WHAT? Where did that come from?

I left thinking maybe I had been too harsh. What about those small churches who cannot send people out? (Which, by the way, is a lie. Any size church can do this. That's the joy of cooperative missions. Still, that came to mind.) What about us? What about First Orange Park? We're engaged. I've been asked to serve as the JAX-TORONTO liaison for our network. We were sending money. We had partnered with a planter there, just like we did with Chase from Arizona. We were fully engaged. Right?

Not yet.

Neil and Kaytee Jimenez are incredible leaders here at First. Neil is a deacon, small group leader, committee chairman, worship team member and an incredible behind the scenes servant. Not to mention, he's my mission trip traveling partner. 

Kaytee grew up here in this church. She was in my youth group. I've known her for twenty years. I've seen her grow up, get married. I even recorded their wedding (though I forgot to turn on the microphone - sorry about that.) I have seen God bless her and Neil with two wonderful boys. She serves on our staff. She's our Missional Expressions and Orphan Care Coordinator. She's a small group leader. She's a children's choir and drama director.

These are two of our best (I know that embarrasses them, but it's true.)

So, in God's divine wisdom, it is becoming clear how He has been at work in this part of our story. Coming to First all those years ago so I could serve as Student Pastor. Having the privilege of discipling and watching the spiriritual growth of students into godly leaders (Kaytee and a host of others who are serving full-time in ministry as well as in the local church as leaders, deacons, etc. is overwhelming. God alone gets the glory.) The phone call from Chase. The trip to Phoenix. The connection with church planters throughout the nation. Our partnership in Portland, Oregon. Our partnership in Toronto.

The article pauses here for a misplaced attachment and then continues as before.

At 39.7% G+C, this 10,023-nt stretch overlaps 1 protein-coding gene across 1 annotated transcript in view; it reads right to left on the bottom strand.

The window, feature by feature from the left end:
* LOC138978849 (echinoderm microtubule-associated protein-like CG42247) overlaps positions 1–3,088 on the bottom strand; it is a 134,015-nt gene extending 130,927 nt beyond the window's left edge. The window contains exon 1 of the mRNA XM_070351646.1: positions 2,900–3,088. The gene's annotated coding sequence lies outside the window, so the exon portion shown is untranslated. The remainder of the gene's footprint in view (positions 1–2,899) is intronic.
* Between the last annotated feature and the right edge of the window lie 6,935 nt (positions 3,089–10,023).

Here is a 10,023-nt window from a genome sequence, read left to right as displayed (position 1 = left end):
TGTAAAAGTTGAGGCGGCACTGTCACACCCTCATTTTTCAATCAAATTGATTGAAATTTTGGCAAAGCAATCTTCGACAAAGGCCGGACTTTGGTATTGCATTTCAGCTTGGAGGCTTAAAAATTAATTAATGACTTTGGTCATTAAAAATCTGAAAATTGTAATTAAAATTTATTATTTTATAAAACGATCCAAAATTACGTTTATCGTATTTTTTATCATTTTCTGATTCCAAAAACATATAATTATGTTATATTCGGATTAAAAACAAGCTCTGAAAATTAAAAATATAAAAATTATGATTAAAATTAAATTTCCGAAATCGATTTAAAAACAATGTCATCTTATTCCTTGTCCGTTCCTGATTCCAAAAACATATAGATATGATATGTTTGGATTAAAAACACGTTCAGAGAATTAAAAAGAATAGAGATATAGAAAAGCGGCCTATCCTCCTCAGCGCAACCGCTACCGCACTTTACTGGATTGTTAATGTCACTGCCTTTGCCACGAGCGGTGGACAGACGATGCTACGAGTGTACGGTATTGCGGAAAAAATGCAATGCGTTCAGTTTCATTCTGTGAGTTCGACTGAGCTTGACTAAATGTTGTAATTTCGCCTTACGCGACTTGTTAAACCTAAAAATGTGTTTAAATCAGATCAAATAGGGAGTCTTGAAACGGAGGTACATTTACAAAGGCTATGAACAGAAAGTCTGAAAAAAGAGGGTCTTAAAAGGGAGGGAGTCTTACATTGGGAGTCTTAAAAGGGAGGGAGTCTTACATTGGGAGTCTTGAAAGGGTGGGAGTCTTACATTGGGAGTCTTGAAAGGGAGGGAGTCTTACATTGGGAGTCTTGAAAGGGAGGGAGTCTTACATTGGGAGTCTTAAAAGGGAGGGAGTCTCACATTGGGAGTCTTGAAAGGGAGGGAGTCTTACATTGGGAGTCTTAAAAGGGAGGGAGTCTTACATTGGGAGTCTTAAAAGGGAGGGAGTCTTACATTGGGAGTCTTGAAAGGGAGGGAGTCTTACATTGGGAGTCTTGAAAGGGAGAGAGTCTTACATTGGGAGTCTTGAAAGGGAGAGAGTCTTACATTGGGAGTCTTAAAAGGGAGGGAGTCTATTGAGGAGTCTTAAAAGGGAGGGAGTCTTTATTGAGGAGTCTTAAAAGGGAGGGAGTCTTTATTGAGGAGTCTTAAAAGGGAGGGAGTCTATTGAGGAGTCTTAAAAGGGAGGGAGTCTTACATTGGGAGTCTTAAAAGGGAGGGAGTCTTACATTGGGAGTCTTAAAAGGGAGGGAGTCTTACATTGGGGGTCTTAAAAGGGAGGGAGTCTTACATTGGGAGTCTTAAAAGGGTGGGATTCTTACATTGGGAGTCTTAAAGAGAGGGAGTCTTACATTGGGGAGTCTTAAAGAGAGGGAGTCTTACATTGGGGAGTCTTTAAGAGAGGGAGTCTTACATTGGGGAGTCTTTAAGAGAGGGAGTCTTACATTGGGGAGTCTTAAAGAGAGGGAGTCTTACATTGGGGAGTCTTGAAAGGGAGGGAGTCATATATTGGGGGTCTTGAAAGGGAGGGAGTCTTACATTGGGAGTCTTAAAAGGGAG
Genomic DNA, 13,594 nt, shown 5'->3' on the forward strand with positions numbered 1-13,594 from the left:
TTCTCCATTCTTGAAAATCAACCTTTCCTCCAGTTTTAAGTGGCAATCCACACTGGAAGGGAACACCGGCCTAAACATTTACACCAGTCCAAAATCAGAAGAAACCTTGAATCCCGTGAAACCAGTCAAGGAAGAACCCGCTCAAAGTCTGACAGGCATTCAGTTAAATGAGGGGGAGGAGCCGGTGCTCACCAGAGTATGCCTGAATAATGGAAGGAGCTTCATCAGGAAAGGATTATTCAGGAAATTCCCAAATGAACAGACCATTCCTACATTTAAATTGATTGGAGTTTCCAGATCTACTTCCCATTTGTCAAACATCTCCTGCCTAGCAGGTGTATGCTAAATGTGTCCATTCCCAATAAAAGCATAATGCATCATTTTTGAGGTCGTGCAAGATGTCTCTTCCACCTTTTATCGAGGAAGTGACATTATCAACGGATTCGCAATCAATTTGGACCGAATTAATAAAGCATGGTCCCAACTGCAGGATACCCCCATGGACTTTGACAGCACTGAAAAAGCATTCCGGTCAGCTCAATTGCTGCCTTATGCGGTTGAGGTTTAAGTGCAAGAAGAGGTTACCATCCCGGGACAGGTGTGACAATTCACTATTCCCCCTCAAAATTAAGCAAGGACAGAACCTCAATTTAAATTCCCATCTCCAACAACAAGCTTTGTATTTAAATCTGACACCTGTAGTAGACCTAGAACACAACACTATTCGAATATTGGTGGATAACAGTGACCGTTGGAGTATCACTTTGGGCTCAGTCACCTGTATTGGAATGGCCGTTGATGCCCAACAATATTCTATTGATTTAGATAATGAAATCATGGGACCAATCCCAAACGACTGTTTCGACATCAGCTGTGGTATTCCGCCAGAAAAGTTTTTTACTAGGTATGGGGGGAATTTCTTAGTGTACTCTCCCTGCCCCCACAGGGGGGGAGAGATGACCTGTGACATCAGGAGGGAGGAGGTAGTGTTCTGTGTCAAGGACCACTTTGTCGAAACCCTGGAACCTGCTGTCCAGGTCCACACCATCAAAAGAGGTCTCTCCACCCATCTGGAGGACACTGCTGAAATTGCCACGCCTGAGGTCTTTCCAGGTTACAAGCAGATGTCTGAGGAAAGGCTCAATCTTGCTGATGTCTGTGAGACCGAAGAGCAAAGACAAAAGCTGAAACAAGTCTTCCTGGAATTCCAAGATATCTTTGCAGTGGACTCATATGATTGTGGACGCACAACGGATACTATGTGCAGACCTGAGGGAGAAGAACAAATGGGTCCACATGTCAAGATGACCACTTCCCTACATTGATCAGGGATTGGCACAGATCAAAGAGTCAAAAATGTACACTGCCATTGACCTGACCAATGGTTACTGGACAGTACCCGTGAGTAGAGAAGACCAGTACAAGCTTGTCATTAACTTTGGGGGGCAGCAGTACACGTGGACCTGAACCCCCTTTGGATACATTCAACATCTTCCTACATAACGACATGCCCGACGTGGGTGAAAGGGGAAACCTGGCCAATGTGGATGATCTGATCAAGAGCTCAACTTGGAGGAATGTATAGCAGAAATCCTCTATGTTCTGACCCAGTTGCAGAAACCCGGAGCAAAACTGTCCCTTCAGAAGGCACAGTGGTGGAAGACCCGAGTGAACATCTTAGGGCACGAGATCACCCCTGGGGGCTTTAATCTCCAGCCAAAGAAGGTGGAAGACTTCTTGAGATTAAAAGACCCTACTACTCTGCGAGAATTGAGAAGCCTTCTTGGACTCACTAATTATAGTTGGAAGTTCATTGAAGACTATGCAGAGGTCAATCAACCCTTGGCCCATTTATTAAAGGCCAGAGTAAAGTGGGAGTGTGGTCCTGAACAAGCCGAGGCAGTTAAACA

God is up to something BIG.

And. . .He's invited us into it.

That shakes me to my core. 

Pray for Neil, Kaytee, Eli and Owen as they continue along this journey. Most likely, they'll be in Toronto next summer. 

What does this mean for our church? Well, we are now a "Multiplying Church" as far as NAMB is concerned. As far as I'm concerned, following God's lead, the Jimenez's are just the first to step into this area of church planting. I believe we will be sending more families into the field. We will support them through our regular Cooperative Program gifts as well as other gifts along the way.

Remember that "3 Day Weekend Missionary" concept I blogged about previously? Hmmm. Seems things are falling into place for that as well.

Yes, it's a journey. Not easy. Not always drawn out like a map, but always planned by the Father. May we continue to be obedient to hear and obey. May we continue to "send" and "go." 


The Problem with Mission Teams

A team of five from our church is preparing to travel to Portland next week to work with church planters in the city. In preparation for this, we are reading through the book Tradecraft: For the Church on Mission. This book is hot off the presses and is causing quite a stir (in a good way.) It was written by members of The Upstream Collective.

One of the authors is Caleb Crider. Caleb serves in Portland and we will be meeting with him next week. About a year ago, Neil Jimenez and I met with Caleb and others in the Portland area to discuss what urban planting and contextualization looks like. I asked the pointed question to Caleb, "So, when a church sends a mission team, do you find it difficult to keep them busy or keep them focused on assisting in the work already begun?" This led to an interesting conversation centered around the fallacy many churches step into when developing and sending short term mission teams.

WorldTravelIt was something I had feared was the case, but thought I'd check with one of the guys in the trenches. I have since had this discussion with missionaries overseas and other planters in larger, urban settings in our nation and beyond. The stories are similar. While the desire to have church groups come help is strong and very positive, the reality is that often the teams are not really prepared. The great danger is in having a team serving for a week to ten days and actually push back the Kingdom framework that has already been put in place. No church desires to do that.